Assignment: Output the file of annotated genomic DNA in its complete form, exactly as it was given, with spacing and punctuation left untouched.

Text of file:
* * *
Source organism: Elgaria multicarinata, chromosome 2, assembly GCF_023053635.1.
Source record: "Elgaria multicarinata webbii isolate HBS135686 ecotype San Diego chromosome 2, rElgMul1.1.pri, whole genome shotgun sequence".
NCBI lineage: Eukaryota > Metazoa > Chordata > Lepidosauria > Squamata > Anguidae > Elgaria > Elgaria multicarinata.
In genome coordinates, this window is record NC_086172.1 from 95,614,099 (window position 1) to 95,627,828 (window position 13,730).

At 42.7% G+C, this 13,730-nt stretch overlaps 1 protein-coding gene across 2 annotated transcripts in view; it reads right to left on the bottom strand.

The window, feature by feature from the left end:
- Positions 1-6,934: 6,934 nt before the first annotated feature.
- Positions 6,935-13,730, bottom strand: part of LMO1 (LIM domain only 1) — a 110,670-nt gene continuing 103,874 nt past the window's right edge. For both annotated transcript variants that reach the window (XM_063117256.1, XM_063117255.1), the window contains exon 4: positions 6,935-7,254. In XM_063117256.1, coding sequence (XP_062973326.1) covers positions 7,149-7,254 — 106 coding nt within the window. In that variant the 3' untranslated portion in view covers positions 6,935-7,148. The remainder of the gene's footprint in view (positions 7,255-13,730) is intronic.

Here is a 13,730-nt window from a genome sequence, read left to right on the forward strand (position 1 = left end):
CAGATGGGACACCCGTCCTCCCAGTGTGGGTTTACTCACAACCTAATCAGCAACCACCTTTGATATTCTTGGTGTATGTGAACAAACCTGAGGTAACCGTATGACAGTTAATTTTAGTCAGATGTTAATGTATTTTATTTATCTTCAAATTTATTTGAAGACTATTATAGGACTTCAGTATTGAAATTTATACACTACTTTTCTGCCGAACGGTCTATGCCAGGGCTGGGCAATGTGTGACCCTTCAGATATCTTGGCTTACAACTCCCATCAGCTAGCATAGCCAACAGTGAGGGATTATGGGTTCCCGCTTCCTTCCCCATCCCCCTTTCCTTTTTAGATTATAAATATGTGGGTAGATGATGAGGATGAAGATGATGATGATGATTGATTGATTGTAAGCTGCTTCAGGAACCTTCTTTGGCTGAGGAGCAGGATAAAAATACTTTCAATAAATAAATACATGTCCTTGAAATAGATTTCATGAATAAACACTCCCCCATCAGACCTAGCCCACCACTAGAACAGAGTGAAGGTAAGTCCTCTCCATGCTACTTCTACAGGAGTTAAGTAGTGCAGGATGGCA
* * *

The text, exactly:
Source organism: Elgaria multicarinata, chromosome 2, assembly GCF_023053635.1.
Source record: "Elgaria multicarinata webbii isolate HBS135686 ecotype San Diego chromosome 2, rElgMul1.1.pri, whole genome shotgun sequence".
NCBI lineage: Eukaryota > Metazoa > Chordata > Lepidosauria > Squamata > Anguidae > Elgaria > Elgaria multicarinata.
In genome coordinates, this window is record NC_086172.1 from 95,614,099 (window position 1) to 95,627,828 (window position 13,730).

At 42.7% G+C, this 13,730-nt stretch overlaps 1 protein-coding gene across 2 annotated transcripts in view; it reads right to left on the bottom strand.

The window, feature by feature from the left end:
- Positions 1-6,934: 6,934 nt before the first annotated feature.
- Positions 6,935-13,730, bottom strand: part of LMO1 (LIM domain only 1) — a 110,670-nt gene continuing 103,874 nt past the window's right edge. For both annotated transcript variants that reach the window (XM_063117256.1, XM_063117255.1), the window contains exon 4: positions 6,935-7,254. In XM_063117256.1, coding sequence (XP_062973326.1) covers positions 7,149-7,254 — 106 coding nt within the window. In that variant the 3' untranslated portion in view covers positions 6,935-7,148. The remainder of the gene's footprint in view (positions 7,255-13,730) is intronic.

Here is a 13,730-nt window from a genome sequence, read left to right on the forward strand (position 1 = left end):
CAGATGGGACACCCGTCCTCCCAGTGTGGGTTTACTCACAACCTAATCAGCAACCACCTTTGATATTCTTGGTGTATGTGAACAAACCTGAGGTAACCGTATGACAGTTAATTTTAGTCAGATGTTAATGTATTTTATTTATCTTCAAATTTATTTGAAGACTATTATAGGACTTCAGTATTGAAATTTATACACTACTTTTCTGCCGAACGGTCTATGCCAGGGCTGGGCAATGTGTGACCCTTCAGATATCTTGGCTTACAACTCCCATCAGCTAGCATAGCCAACAGTGAGGGATTATGGGTTCCCGCTTCCTTCCCCATCCCCCTTTCCTTTTTAGATTATAAATATGTGGGTAGATGATGAGGATGAAGATGATGATGATGATTGATTGATTGTAAGCTGCTTCAGGAACCTTCTTTGGCTGAGGAGCAGGATAAAAATACTTTCAATAAATAAATACATGTCCTTGAAATAGATTTCATGAATAAACACTCCCCCATCAGACCTAGCCCACCACTAGAACAGAGTGAAGGTAAGTCCTCTCCATGCTACTTCTACAGGAGTTAAGTAGTGCAGGATGGCA